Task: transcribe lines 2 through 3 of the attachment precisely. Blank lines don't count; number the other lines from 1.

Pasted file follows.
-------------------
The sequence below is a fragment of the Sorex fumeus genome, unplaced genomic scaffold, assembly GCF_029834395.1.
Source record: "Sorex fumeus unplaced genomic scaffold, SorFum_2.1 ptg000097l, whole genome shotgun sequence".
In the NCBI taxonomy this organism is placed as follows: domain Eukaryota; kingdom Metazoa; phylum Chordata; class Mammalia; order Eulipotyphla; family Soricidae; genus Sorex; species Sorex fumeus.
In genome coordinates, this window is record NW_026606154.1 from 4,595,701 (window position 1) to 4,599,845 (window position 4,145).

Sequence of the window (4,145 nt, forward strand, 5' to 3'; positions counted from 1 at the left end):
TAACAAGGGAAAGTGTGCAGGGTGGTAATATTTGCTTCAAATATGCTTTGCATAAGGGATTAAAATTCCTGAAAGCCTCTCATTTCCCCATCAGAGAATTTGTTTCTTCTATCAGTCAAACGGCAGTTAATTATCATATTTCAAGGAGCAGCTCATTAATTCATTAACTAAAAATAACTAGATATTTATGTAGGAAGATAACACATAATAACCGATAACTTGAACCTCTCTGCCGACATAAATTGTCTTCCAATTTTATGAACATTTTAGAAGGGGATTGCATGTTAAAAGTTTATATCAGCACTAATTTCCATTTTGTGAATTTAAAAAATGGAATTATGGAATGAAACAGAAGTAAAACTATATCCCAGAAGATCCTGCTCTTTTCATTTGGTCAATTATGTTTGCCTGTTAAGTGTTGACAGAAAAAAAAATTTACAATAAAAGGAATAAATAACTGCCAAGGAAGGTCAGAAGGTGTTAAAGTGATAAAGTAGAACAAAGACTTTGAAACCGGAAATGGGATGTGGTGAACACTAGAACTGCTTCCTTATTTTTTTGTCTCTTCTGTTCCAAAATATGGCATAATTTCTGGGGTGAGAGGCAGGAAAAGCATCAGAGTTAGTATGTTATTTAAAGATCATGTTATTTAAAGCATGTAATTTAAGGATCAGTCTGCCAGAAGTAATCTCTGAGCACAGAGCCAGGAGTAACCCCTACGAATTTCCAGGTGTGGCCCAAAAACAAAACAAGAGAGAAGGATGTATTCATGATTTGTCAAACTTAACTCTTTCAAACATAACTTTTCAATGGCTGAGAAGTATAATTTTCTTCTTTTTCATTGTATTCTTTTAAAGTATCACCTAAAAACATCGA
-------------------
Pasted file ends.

Source record: "Sorex fumeus unplaced genomic scaffold, SorFum_2.1 ptg000097l, whole genome shotgun sequence".
In the NCBI taxonomy this organism is placed as follows: domain Eukaryota; kingdom Metazoa; phylum Chordata; class Mammalia; order Eulipotyphla; family Soricidae; genus Sorex; species Sorex fumeus.